Kate Miller-Heidke @ The Tivoli A$AP Ferg @ The Hi-Fi Harmony @ Black Bear Lodge Ela Stiles @ Electric Playground Guards Of May @ New Globe Theatre
COCK. PIC: SEAN DOWLING
La Boite to 12 Apr At its heart British playwright Mike Bartlett’s Cock is a love triangle; protagonist John (Tom Conroy) leaves his comfortably dysfunctional
relationship with M (Eamon Flack) only to fall in love with a woman (W, played by Sophie Ross). John finds himself in paroxysms of indecision, vacillating between his two lovers, utterly unable to choose which way to go. M and W are equally domineering forces, both perpetuating the seemingly rigid dichotomies – between man and woman, between the new and the unknown – that have paralysed John in the first place. The tension between the three culminates in a hugely unlikely dinner party at which M’s father makes a somewhat inexplicable appearance, demanding that John make a decision, which – at this point – seems a reasonable request. Cock is concerned with the fluidity sexuality and the inadequacies of the labels we apply in an attempt to build neat boundaries around behaviours and desires, but it also deals with obsession, the destructiveness
of intimacy, identity, and growing up. This MTC production is fast-paced, funny, moving, beautifully performed and produced, and this almost makes up for the fact that John is a rather vague and occasionally infuriating character who sometimes seems to be a vessel for issues rather than a character in his own right. Nonetheless, Cock is a tender exposition of the damage we do to others and the damage we do to ourselves. Helen Stringer
THE GRAND BUDAPEST HOTEL
Revolori) on a quest to prove Gustave is not responsible for a murder. Anderson’s trademark stylings are more showcased than ever, with gorgeous set pieces, bright and pastel colours aplenty, constant shots of symmetry, fast-paced editing, offbeat and witty dialogue, and a smooth and speedy swinging camera. A story within a story of loyalty – and times and traditions past – the film’s whimsy is balanced by charm and dark humour, delivered by Anderson’s usual crew perfectly. Stephanie Liew
In cinemas 10 Apr Wes Anderson’s latest film sees The Grand Budapest Hotel’s legendary concierge Gustave H (Ralph Fiennes: impeccable) and his new lobby boy Zero (Tony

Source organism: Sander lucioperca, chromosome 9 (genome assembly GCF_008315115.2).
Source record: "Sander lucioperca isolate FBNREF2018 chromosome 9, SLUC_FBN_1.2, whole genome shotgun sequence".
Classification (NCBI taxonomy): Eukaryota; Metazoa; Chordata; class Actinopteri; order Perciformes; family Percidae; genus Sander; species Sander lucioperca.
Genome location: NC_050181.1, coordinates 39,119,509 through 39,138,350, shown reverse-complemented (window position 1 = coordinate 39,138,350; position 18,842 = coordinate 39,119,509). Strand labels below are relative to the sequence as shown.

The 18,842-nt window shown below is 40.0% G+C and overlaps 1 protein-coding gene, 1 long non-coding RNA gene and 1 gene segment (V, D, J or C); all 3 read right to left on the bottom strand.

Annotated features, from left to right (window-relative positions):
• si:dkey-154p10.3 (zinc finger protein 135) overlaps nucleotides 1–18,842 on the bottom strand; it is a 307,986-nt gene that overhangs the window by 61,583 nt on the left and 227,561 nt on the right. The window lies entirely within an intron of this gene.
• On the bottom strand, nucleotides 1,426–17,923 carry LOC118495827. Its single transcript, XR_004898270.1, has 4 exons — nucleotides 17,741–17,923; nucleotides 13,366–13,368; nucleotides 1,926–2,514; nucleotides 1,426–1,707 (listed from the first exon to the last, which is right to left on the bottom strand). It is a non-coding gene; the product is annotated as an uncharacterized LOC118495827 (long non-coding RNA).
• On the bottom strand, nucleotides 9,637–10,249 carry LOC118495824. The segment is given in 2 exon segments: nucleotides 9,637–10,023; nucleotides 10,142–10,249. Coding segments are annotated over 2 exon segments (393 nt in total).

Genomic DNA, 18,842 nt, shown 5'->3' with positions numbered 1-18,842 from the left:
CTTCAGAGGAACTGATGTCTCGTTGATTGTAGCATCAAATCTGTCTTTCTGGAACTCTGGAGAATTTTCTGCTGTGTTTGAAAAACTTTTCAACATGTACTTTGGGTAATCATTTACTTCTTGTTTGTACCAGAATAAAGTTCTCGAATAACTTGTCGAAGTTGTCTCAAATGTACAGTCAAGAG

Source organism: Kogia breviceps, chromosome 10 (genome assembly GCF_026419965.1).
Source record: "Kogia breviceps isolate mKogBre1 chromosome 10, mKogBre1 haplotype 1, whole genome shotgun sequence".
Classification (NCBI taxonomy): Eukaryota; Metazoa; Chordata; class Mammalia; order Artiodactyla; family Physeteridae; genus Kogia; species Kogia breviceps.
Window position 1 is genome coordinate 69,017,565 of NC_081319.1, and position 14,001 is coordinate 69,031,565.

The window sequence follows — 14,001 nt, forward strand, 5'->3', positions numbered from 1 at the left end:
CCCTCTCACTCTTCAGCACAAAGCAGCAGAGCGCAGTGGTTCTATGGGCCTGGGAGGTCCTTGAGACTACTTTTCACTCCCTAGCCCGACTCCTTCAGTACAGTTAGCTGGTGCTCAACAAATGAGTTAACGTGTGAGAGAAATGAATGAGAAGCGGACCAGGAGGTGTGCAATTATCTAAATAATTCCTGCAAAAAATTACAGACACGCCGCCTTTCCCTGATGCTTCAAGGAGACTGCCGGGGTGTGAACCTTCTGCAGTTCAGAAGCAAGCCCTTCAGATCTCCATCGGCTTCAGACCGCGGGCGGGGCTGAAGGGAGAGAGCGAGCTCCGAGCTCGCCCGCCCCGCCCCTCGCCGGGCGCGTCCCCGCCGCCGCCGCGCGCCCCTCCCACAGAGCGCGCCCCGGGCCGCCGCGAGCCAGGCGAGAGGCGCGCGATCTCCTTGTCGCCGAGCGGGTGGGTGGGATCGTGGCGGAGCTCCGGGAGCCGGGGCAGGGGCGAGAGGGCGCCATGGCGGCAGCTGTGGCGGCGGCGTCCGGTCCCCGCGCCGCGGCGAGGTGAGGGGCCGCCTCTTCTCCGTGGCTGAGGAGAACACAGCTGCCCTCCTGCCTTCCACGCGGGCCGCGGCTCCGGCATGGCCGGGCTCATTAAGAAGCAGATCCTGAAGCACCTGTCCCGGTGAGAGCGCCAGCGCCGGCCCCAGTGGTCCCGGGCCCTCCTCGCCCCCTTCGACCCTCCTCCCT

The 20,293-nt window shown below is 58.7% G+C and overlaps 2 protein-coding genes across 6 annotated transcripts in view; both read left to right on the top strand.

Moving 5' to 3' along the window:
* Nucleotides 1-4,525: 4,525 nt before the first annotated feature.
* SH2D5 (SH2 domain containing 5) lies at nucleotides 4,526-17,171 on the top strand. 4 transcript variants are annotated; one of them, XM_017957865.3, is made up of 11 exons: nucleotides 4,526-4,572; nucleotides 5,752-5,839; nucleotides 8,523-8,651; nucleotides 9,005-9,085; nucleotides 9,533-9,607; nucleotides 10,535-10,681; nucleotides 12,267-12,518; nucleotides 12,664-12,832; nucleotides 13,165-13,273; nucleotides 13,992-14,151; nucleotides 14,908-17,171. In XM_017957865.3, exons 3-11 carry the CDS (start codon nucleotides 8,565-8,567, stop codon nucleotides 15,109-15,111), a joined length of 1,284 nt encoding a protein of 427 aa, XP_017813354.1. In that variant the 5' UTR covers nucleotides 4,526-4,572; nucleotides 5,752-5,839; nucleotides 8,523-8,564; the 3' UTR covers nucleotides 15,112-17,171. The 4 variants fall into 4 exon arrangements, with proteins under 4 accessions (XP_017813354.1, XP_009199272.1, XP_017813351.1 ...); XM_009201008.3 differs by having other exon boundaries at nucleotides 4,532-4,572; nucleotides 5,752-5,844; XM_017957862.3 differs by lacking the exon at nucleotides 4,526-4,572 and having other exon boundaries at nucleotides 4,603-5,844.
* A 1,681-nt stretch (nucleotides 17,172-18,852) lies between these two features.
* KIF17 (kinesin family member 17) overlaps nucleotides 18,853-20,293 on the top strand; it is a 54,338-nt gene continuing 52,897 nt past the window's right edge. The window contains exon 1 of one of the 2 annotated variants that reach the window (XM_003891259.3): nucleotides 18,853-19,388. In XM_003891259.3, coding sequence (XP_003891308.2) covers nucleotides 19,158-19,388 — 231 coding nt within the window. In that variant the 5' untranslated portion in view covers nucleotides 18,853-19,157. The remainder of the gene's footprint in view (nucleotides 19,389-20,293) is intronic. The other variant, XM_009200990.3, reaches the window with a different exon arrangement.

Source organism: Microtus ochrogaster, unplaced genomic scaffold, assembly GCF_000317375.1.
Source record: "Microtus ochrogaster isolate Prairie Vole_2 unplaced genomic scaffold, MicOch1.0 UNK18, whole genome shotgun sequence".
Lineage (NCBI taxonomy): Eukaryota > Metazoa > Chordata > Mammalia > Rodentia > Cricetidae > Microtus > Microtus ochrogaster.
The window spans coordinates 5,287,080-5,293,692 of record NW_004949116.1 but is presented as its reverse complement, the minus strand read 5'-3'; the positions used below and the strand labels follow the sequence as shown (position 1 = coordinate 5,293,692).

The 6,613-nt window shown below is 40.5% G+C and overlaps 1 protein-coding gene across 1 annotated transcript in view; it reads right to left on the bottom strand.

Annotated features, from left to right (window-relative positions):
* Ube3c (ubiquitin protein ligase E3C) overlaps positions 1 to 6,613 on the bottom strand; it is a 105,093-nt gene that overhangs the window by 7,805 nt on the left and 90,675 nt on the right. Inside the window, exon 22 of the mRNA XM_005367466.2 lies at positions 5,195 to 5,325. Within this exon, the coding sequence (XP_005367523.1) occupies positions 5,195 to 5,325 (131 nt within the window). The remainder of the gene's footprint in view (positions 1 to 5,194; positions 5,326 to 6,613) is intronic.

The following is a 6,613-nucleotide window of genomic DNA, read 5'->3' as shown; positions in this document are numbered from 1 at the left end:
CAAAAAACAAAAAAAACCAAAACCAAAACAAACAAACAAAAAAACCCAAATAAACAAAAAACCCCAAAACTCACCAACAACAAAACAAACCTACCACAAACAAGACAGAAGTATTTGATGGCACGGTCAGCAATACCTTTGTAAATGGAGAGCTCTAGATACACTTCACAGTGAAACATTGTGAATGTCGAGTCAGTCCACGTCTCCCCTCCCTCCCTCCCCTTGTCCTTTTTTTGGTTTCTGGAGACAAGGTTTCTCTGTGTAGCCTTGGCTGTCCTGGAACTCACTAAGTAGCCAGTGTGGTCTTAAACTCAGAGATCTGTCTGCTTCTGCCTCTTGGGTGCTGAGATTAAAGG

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Member answering/role: Andrew – founder and visionary How long have you been together? Always. If we deny our shared cosmic infancy we’ll never empower the Earth. How did you all meet? The more interesting gigs. You’re on tour in the van – which band or artist is going to keep the most people happy if we throw them on the stereo? The trained tones and punched vowels of an AM announcer updating the holiday crash statistics. Would you rather be a busted broke-but-revered Hank Williams figure or some kind of Metallica monster? It’s Twilight for the Idols. Which Brisbane bands before you have been an inspiration (musically or otherwise)? The Lost Domain (and The Invisible Empire), Pork, Pictish Blood, Crucified Truth, The Deadnotes, Muura, Girls Girls Girls, Yout Dem, Meat Thump, White Cop, The Impromptulons, Brainbeau, I.M.O., Taste Of Teeth, Good God, Small World Experience. What part do you think Brisbane plays in the music you make? It’s all we know. Is your band responsible for more make-outs or break-ups? Why? What is broken but our daily bread/What is made but our final bed. What reality TV show would you enter as a band and why? Footage of artists becoming despondent and costing ratings. What’s in the pipeline for the band in the short term? Playing Vivid at Sydney Opera House in May. Album on RIP Society. Looks like a track or two on Another Dark Age. Best of all playing Underdog 12 Apr with heaps of sick bands – you should defo come!! Cured Pink play The Underdog on Saturday 12 April. Photo by TERRY SOO. THE MUSIC • 9TH APRIL 2014 • 29